India’s rising inflation puts pressure on Modi government

The price of essentials such as milk and cooking gas is rising in India, piling pressure on consumers already battling the economic shock from the pandemic and posing a new challenge for Narendra Modi’s government.

India reported retail inflation of 6.3 per cent in June and May, as rising costs of food and fuel pushed the consumer price index above the central bank’s 6 per cent target for the first time this year. Wholesale inflation hit a record high of nearly 13 per cent in May. 

Economists fear India could fall back into a cycle of runaway price increases that has for years plagued its growth and presented a political burden for the country’s leaders.

The prospect of rising prices — as inflation ticks higher globally — comes despite an uncertain growth outlook. Hopes of a swift rebound from a historic recession last year were damped by a brutal recent second wave of Covid-19 infections.

“It is very tricky for the country at this point of time because you’re grappling with a pretty serious growth problem,” said Priyanka Kishore, India head at research firm Oxford Economics. 

Economists think part of the increase reflects lockdown induced supply chain disruptions, but believe it could also lead to longer lasting disruption as commodity prices rise globally.

This has pressured authorities to act, with Indian voters long known to turn on governments that preside over inflationary spells.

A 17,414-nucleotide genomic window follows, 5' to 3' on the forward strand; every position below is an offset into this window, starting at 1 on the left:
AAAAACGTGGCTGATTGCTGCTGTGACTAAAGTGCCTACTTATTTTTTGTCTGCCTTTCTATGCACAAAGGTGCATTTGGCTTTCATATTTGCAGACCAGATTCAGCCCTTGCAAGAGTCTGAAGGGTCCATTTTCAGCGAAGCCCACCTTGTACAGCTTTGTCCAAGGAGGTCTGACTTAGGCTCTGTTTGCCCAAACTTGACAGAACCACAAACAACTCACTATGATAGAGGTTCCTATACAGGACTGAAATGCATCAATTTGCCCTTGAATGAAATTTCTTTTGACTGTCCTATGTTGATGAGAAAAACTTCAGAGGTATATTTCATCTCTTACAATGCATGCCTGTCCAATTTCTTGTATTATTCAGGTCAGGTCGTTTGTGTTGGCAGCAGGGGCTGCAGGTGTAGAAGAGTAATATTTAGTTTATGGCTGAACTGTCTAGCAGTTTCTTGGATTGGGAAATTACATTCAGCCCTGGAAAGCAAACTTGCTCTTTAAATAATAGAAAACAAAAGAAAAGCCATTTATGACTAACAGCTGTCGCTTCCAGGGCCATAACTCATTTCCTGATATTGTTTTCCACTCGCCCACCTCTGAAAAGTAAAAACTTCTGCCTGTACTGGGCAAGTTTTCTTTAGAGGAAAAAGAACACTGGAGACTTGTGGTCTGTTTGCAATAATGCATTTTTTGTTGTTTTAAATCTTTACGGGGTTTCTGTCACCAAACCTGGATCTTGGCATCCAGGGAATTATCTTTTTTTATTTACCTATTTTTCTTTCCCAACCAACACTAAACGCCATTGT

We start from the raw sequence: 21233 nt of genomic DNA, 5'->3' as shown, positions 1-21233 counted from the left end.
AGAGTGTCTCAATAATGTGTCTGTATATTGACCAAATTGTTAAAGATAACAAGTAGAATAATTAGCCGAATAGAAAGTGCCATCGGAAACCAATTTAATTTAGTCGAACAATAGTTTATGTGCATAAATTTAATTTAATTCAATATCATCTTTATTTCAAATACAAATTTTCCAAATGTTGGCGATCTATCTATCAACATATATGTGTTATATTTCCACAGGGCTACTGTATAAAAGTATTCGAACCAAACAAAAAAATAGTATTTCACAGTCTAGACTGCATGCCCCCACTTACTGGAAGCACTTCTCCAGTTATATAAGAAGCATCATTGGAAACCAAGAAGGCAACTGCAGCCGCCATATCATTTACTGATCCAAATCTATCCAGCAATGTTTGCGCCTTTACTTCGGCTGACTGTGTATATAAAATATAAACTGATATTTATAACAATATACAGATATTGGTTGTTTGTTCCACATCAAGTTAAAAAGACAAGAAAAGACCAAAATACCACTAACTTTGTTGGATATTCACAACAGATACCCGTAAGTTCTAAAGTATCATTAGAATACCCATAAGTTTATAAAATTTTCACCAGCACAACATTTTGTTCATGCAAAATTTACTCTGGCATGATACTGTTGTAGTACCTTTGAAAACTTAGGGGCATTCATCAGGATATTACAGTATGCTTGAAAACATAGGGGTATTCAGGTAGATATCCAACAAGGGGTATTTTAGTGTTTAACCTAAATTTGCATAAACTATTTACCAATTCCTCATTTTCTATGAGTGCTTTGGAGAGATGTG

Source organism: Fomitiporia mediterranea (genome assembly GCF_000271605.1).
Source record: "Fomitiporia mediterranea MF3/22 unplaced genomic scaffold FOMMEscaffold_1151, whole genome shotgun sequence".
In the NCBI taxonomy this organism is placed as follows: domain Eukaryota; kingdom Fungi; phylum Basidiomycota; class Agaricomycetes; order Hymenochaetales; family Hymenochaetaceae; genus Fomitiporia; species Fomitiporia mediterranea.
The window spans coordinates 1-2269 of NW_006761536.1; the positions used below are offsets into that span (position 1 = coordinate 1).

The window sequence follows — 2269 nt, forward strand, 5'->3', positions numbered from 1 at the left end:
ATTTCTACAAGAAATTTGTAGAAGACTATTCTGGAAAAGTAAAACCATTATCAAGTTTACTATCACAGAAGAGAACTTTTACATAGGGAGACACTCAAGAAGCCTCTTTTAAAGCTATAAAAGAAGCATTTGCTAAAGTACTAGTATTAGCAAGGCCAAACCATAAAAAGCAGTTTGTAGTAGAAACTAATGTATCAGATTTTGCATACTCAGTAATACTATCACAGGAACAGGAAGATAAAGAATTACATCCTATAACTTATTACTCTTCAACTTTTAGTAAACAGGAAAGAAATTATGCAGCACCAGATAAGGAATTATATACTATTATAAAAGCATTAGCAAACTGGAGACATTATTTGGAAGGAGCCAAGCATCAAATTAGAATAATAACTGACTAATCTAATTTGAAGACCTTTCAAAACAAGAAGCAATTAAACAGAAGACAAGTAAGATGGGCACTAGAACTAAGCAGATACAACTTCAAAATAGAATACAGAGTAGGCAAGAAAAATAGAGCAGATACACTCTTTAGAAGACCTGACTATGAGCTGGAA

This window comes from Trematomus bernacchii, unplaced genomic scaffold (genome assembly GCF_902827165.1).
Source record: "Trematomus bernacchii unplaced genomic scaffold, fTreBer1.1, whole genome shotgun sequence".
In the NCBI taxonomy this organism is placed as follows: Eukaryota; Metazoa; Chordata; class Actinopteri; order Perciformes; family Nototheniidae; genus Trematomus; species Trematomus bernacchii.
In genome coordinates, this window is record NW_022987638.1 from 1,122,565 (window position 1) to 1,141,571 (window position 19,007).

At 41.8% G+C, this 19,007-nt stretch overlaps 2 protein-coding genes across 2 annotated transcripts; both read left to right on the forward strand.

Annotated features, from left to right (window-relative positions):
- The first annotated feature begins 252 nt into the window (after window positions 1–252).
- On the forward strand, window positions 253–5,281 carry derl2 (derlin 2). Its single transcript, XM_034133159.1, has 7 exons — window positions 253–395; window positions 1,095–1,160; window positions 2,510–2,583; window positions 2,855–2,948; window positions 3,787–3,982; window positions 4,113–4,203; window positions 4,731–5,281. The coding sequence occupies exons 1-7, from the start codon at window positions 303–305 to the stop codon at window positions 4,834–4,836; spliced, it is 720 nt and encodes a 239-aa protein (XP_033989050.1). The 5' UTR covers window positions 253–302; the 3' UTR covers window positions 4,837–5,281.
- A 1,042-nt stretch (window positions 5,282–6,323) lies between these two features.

While the Reserve Bank of India has left interest rates unchanged for a year, focused instead on reviving growth, some economists believe a rate increase in the coming quarters is more likely.

The central and state governments are also facing calls to cut high fuel taxes. “Quite clearly the higher fuel costs have gotten translated into all segments,” rating agency CARE wrote in a note. “There is need for the government to start lowering taxes.”

The price pressures have prompted companies to raise prices.

Mother Dairy and Amul, two of the country’s largest milk brands, each increased prices by Rs2 per litre this month, equivalent to about 4 per cent. The companies cited double-digit increases in wholesale, packaging and logistics costs.

This has hit India’s poor and middle classes, who have borne the brunt of the country’s pandemic-induced economic shocks. Rising food prices, for example, have exacerbated food insecurity for vulnerable populations.

Mohammad Huseini, a 48-year-old who runs a dairy stall in Mumbai, said his sales had fallen 35 per cent since the start of the pandemic.

“I am seeing people buying less quantities because people have lost their jobs,” he said. “People don’t have money to spend, but milk is essential, so people have to buy it even if the cost has gone up.”

Bittu Gupta, a 55-year-old fruit vendor usually likes to buy three litres of milk a day to feed her five children but is cutting back to two. She serves them tea in the morning and glasses of milk to go with bread for dinner. “We are giving them a little less but they need it,” she said. “Everything is rising.” 

Sagarika Mukherjee, a 27-year-old maid, buys only enough to give her 10-year-old son a bowl of oats, forgoing small pleasures like tea for herself. 

“The price of everything — vegetables, rice — all are rising everyday,” she said. “It is difficult for the poor but the government is not bothered about us. We are left to our faith.”

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